Smok’n Good Texas Brisket

Smok’n Good Texas Brisket

AKA Why you want to be my friend. 🙂

I have been working on a brisket recipe ever since my brother returned from his Texas mission.  This was by far my best.

Like many of my recipes it is very little on ingredients but heavy on time and technique.  This was was on my grill/smoker for 10 hours, and it was worth every second. :D.

Texas Style Brisket

1 10lb brisket (A brisket has two pieces a “point” and a “flat” I like to cook them together)
1 lb of Kosher salt (don’t worry you won’t use it all)
1/2 cup ground Pepper
1/3 cup granulated garlic
1 cup Apple Cider vinegar
1 cup Brown sugar
2 tbls dry mustard
1 tbls red pepper flakes
2 cups water

The night before the big day remove the meat from the package and rinse.  Add the pepper, the garlic and a cup of salt to a bowl and mix well, then take the mixture and cover the meat.  Take remaining salt and coat well.  Place on a cookie sheet, cover with plastic wrap and let sit over night.

On the morning of the big day 10 to 12 hours before dinner time.  Start the charcoal in a chimney and start soaking wood chunks.  While the coals are getting to temp take the meet and rinse, and dry well.  Lightly salt and add a dusting of pepper.  Place in the smoker and smoke for 6 hours between 200 and 225 degrees.  After being on the smoke for the 6 hours place in a foil tray add the water, sugar, vinegar, mustard, and the pepper flakes. Cover with tinfoil and continue the cooking process at 200 degrees for the remaining 4 to 6 hours until the meat will tear apart easily. Slice against the grain and serve.

Optional BBQ Sauce

1 cup Ketchup
1/3 cup mustard
1/4 cup balsamic vinegar

After removing the meat from the foil tray. Take any liquid and cooking chunks and remove to a pan. Add the ketchup, mustard and the vinegar bring to a boil. Remove from the heat and blend.


14 responses to “Smok’n Good Texas Brisket”

    • You had some very good points. Growing up in South Texas, I thuhogt the only wood was mesquite, but have since learned that there are other good choices out there. Post oak is really good if you can find it and that’s what the Big 3 in Lockhart (and other places use). Pecan is nice as well. Cherry and apple both go well with chicken (and fish) and yes, chicken is acceptable bbq. But brisket is king. Enjoyed your post.

  1. It may look good… as a native Texan that’s not our recipe. Every brisket smoked in the four corners of Texas is cooled a little different than the other. If you are using a recipe from a chain barbeque joint you have already failed. This is one Texan’s opinion.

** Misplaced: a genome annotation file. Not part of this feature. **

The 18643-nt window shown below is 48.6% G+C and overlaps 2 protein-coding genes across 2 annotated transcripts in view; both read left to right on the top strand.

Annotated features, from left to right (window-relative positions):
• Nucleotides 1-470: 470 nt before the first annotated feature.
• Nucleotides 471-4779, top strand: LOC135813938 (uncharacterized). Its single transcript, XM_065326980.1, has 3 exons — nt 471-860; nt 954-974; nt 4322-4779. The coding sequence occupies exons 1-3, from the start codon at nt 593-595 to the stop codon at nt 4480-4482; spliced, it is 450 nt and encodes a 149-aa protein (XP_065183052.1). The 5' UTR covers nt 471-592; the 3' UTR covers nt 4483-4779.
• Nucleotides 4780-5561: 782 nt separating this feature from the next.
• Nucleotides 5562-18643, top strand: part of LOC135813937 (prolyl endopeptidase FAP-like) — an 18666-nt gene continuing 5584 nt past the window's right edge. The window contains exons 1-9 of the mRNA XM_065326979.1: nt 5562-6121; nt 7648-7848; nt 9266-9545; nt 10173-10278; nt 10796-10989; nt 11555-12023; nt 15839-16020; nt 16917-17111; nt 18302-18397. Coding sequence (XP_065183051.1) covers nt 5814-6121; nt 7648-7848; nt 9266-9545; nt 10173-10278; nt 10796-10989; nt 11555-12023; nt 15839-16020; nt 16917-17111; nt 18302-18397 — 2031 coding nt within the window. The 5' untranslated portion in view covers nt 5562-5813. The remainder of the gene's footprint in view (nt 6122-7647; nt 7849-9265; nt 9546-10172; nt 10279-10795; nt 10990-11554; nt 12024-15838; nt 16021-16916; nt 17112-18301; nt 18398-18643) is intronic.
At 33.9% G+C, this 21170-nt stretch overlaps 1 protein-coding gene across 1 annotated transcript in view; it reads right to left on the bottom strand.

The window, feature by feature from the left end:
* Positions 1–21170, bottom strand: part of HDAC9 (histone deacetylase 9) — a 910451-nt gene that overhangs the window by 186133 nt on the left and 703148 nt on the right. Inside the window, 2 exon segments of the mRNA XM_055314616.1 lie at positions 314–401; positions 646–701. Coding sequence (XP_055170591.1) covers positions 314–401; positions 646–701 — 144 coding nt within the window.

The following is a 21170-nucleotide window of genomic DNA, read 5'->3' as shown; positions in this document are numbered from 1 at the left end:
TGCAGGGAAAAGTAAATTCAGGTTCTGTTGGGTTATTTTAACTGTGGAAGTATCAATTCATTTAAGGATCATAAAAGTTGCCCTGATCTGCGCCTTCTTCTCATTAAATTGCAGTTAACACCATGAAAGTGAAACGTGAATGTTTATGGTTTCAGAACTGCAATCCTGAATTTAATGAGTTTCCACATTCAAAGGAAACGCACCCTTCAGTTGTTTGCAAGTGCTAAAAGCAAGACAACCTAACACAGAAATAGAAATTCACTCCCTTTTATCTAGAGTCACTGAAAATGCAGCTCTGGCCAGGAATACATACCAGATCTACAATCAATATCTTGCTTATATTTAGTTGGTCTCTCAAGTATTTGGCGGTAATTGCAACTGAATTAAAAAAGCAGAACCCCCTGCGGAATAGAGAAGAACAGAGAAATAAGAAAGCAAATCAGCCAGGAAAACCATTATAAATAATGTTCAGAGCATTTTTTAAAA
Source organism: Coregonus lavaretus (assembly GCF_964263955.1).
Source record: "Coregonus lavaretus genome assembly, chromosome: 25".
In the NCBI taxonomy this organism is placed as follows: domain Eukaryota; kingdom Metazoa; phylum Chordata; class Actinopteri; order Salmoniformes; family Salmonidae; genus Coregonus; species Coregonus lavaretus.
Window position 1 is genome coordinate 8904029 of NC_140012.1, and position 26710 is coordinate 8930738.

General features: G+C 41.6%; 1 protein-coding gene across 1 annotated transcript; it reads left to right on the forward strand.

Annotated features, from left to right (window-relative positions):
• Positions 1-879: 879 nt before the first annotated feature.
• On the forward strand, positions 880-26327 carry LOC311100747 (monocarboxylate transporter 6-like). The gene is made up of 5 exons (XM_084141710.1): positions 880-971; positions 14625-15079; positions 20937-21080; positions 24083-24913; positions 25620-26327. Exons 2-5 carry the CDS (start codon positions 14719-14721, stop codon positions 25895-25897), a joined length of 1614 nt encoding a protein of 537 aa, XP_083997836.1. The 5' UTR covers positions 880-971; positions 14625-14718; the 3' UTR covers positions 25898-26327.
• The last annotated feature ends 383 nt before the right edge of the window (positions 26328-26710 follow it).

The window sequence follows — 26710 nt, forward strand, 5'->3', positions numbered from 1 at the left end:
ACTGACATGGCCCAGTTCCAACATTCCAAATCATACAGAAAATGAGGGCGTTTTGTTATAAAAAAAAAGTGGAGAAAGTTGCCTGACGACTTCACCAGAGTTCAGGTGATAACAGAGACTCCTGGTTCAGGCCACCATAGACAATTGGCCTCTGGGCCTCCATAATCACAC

2. Monte, glad you stated that it’s your opinion my friend. I am a Texan thu and thru but one of the things my mama taught me was to never be rude, haughty nor arrogant. Doubt you meant to be any of those but that’s how it came across. 😉

    BTW can’t WAIT to try this recipe. Sounds wonderful!

    May the Lord’s face shine upon you.

  3. I think everyone boils water differently. And that’s ok. If we all did the this the same way, how boring would that be? Then, who would ever need a recipe?
    Thanks for sharing. I’m not a Texan, but lived there. My ex father in law, may he rest in peace, made a brisket that would knock your socks off.

  4. In the past I have gotten lots and lots of accolades on my brisket and beef ribs. I cook them the same way except for cook time. My cooking fashion is almost the same as yours, but in reverse. I cook them covered in a broiler with vinegar, yes I live in Eastern North Carolina, cayenne pepper flakes, brown sugar and Worcestershire in the bottom pan. I do this in the oven @ 400 degrees for around 1 1/2 hrs. Afterwards I remove the meat and place it on my Big Green Egg at 225 degrees for around 4 1/2 ours.

    • Sorry it’s not clear. After it has been on the smoke for 6 hours. Take the brown sugar mix that with the mustard and remaining ingredients and coat the brisket and put it into the foil tray. Add the water to the tray and cover. Good luck I hope it turns out well.

  5. This sounds great! I’m handicap so I might me able to make it. So far so good on your recipe! Thankyou. I have a stalker so please forgive me not giving you my name.

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  7. Brisket is one of the hardest meats to smoke. But with a little practice, it can be done to perfection. Many people do a lotof unnecessary steps to this meat when in all actuality it doesn’t need much done to it at all. Just a little TLC and the meat and smoke will provide all the flavor you need. Im a traditionalist with meat smoking and believe the less you mess with it the better. Heres my take on it. First buy a good quality brisket. Season with salt and pepper. Smoker at 250. Wood of your choice. Smoke around a hr per pound. Wrap w butcher paper around 6 hr mark or when you have a nice mahogany color. Also keep a water pan in smoker for moisture. I take off around 200 degrees but more of a feel and look. Always watching for consistent clean smoke amd temperature. This gets me perfect juicy tender brisket time and time again with dark delicious bark!

  8. You don’t have to be from Texas or ever lived there to make killer brisket. Get over yourself and Texas. It’s all hype. I’ve made at least 50 -60 briskets in the last five years all for parties I’ve thrown and each time they are fabulous. I have lots of ingredients: black pepper Kosher salt, red pepper flake, fresh garlic minced fine, dark brown Sugar, allspice and my secret is Espresso Finely ground coffee rubbed on last. I marinate for at least 24 refrigerated and then thaw meat to room temperature before I cook. I smoke mine at 225 with a blend of cherry and white oak for almost 14 hours. The bark and fat are insanely wonderful. The meat is moist and ever so tasty. ❤️❤️

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